Some train fares are set to quadruple in price because of a change in classification of train times from ‘off-peak’ to the more expensive ‘peak’. The train companies are able to increase their fares with this tactic without the need for permission from their regulator.

Passenger Focus, the rail watchdog, described some of the fare increases as ‘astronomical’ although train companies claim only a ‘tiny’ number of passengers are affected.

An example of one of the larger fare increases is a return from London to Manchester at 9.15am returning at 8.55am the next day would have set you back £66 last year but the same ticket on Virgin Trains now costs £262!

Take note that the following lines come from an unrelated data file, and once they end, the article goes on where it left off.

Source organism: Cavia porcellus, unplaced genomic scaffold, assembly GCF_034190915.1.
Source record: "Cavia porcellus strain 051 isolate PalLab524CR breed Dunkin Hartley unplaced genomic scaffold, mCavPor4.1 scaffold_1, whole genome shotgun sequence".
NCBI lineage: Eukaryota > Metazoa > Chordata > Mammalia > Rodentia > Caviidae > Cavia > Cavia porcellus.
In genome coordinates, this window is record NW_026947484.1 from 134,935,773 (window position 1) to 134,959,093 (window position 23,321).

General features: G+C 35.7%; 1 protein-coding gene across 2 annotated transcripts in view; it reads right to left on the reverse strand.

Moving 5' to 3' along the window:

Virgin said the re-designation of times and prices only affected 3.4 per cent pf their services, and South West said it affected eight per cent of its services.

Virgin also stressed that passengers can still make savings by buying their tickets in advance, and online.

Edward Welsh, of the Association of Train Operating Companies (Atoc), said the vast majority of travellers have seen fares fall, stay the same or rise below the rate of inflation over time, whereas conversely Bob Crow, general secretary of the RMT Union, said rail firms had used privatisation as a “licence to print money”.

Some tips for keeping fares as cheap as possible are as follows:

  • Buy in advance
  • Travel Off-Peak
  • Buy a railcard which can save up to a third on your ticket price, railcards range from a Young Person’s 16-25 Railcard, Family and Friends Railcard or a Senior Railcard.
  • A slightly longer way of getting cheap tickets is to split your fares and buy shorter journey legs, a website to help you do this is Splitfare.
  • You could consider season tickets which often offer discounts to single journeys